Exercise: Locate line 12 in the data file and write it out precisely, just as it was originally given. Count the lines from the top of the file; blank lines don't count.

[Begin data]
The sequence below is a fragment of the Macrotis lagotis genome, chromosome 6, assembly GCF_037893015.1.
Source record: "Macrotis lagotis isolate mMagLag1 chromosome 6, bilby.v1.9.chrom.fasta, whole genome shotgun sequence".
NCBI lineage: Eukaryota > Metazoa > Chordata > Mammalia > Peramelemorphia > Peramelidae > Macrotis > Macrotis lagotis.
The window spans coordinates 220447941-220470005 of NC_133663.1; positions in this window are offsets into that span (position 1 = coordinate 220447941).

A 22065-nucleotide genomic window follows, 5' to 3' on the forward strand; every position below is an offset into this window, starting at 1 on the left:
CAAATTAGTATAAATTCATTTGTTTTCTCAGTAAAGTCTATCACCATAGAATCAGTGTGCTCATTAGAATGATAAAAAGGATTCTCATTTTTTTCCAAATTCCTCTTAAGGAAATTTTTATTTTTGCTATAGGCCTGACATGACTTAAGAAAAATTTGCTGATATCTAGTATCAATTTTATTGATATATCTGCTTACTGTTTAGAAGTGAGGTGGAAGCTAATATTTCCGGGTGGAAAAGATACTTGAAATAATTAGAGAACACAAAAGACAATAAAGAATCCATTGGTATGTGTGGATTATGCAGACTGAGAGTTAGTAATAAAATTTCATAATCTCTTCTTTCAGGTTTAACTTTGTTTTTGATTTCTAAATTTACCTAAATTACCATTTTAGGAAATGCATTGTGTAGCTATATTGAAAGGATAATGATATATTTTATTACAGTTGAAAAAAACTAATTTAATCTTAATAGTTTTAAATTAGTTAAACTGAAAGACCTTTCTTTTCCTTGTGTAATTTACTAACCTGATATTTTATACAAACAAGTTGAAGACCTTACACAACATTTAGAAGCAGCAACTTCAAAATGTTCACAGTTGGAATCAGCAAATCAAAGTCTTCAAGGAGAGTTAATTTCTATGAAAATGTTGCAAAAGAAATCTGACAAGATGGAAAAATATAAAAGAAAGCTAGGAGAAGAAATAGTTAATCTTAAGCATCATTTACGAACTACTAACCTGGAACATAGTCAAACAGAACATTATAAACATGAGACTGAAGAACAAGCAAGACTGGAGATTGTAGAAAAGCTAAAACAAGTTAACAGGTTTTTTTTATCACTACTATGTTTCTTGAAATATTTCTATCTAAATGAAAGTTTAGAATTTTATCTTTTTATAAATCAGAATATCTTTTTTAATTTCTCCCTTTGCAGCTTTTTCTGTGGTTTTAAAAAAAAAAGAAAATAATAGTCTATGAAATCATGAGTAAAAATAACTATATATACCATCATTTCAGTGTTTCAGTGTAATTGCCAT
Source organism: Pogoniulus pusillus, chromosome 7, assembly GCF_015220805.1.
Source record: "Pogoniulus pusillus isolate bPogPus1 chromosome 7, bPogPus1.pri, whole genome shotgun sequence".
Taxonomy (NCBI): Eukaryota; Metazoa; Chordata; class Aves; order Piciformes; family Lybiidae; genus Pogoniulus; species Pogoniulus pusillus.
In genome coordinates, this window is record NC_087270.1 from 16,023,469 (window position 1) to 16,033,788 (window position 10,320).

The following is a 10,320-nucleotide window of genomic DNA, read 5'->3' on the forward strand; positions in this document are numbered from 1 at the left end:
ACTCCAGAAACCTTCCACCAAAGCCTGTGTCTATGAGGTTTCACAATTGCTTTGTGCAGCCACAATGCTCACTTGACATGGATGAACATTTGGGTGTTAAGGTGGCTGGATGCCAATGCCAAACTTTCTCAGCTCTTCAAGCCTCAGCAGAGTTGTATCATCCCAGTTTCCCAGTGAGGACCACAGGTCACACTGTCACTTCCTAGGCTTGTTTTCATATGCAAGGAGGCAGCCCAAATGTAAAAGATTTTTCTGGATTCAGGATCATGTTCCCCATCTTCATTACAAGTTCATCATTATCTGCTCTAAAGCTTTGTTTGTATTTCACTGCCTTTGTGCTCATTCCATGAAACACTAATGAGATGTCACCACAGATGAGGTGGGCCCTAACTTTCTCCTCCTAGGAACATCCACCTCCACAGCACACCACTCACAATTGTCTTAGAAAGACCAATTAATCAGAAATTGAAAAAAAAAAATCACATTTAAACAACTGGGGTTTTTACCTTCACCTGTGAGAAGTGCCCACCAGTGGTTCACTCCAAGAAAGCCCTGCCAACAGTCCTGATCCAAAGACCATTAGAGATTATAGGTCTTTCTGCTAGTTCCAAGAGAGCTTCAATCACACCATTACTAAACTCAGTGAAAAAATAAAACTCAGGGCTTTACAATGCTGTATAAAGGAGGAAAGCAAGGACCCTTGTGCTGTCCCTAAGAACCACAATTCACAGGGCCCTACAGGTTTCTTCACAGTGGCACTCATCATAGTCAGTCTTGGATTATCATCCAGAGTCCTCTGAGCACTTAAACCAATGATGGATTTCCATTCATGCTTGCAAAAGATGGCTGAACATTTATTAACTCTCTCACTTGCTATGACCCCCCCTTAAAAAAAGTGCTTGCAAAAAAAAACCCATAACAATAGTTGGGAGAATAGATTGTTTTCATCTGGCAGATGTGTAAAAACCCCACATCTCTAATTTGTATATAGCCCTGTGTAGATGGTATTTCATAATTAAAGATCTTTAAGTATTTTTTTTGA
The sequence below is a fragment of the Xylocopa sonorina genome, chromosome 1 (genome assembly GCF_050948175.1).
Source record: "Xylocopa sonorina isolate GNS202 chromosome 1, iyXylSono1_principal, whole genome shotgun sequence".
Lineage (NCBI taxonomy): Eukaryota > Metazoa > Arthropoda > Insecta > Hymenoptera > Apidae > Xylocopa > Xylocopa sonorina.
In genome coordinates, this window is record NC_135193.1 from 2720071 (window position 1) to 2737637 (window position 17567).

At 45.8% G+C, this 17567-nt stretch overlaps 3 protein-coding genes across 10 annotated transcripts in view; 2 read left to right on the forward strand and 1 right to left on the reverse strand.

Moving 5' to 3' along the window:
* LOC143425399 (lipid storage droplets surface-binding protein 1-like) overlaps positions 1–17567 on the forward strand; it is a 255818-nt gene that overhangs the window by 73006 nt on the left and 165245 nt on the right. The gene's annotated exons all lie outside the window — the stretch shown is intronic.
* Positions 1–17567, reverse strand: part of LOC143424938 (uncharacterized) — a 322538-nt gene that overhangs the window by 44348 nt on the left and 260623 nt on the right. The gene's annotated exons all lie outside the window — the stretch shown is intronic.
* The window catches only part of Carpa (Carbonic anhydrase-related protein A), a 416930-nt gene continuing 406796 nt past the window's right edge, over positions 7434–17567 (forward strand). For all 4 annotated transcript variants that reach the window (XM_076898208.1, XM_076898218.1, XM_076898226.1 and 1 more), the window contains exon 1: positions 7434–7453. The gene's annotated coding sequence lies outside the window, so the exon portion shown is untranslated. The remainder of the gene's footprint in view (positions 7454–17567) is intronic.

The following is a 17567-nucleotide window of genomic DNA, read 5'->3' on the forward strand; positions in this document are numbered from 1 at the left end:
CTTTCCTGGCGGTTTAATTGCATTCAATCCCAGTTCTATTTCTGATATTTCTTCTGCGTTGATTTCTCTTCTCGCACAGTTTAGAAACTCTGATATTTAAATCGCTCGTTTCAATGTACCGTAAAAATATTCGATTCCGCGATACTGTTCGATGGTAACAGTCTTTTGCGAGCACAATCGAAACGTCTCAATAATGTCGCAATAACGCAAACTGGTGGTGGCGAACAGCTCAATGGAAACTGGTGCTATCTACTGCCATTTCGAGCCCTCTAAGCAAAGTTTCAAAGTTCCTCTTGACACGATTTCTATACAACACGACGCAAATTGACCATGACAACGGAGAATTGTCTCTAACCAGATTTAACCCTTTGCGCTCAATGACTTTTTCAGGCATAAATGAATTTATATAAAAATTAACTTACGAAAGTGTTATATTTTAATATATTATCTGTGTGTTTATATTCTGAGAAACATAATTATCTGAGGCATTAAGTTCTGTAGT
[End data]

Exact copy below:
ACTCCAGAAACCTTCCACCAAAGCCTGTGTCTATGAGGTTTCACAATTGCTTTGTGCAGCCACAATGCTCACTTGACATGGATGAACATTTGGGTGTTAAGGTGGCTGGATGCCAATGCCAAACTTTCTCAGCTCTTCAAGCCTCAGCAGAGTTGTATCATCCCAGTTTCCCAGTGAGGACCACAGGTCACACTGTCACTTCCTAGGCTTGTTTTCATATGCAAGGAGGCAGCCCAAATGTAAAAGATTTTTCTGGATTCAGGATCATGTTCCCCATCTTCATTACAAGTTCATCATTATCTGCTCTAAAGCTTTGTTTGTATTTCACTGCCTTTGTGCTCATTCCATGAAACACTAATGAGATGTCACCACAGATGAGGTGGGCCCTAACTTTCTCCTCCTAGGAACATCCACCTCCACAGCACACCACTCACAATTGTCTTAGAAAGACCAATTAATCAGAAATTGAAAAAAAAAAATCACATTTAAACAACTGGGGTTTTTACCTTCACCTGTGAGAAGTGCCCACCAGTGGTTCACTCCAAGAAAGCCCTGCCAACAGTCCTGATCCAAAGACCATTAGAGATTATAGGTCTTTCTGCTAGTTCCAAGAGAGCTTCAATCACACCATTACTAAACTCAGTGAAAAAATAAAACTCAGGGCTTTACAATGCTGTATAAAGGAGGAAAGCAAGGACCCTTGTGCTGTCCCTAAGAACCACAATTCACAGGGCCCTACAGGTTTCTTCACAGTGGCACTCATCATAGTCAGTCTTGGATTATCATCCAGAGTCCTCTGAGCACTTAAACCAATGATGGATTTCCATTCATGCTTGCAAAAGATGGCTGAACATTTATTAACTCTCTCACTTGCTATGACCCCCCCTTAAAAAAAGTGCTTGCAAAAAAAAACCCATAACAATAGTTGGGAGAATAGATTGTTTTCATCTGGCAGATGTGTAAAAACCCCACATCTCTAATTTGTATATAGCCCTGTGTAGATGGTATTTCATAATTAAAGATCTTTAAGTATTTTTTTTGA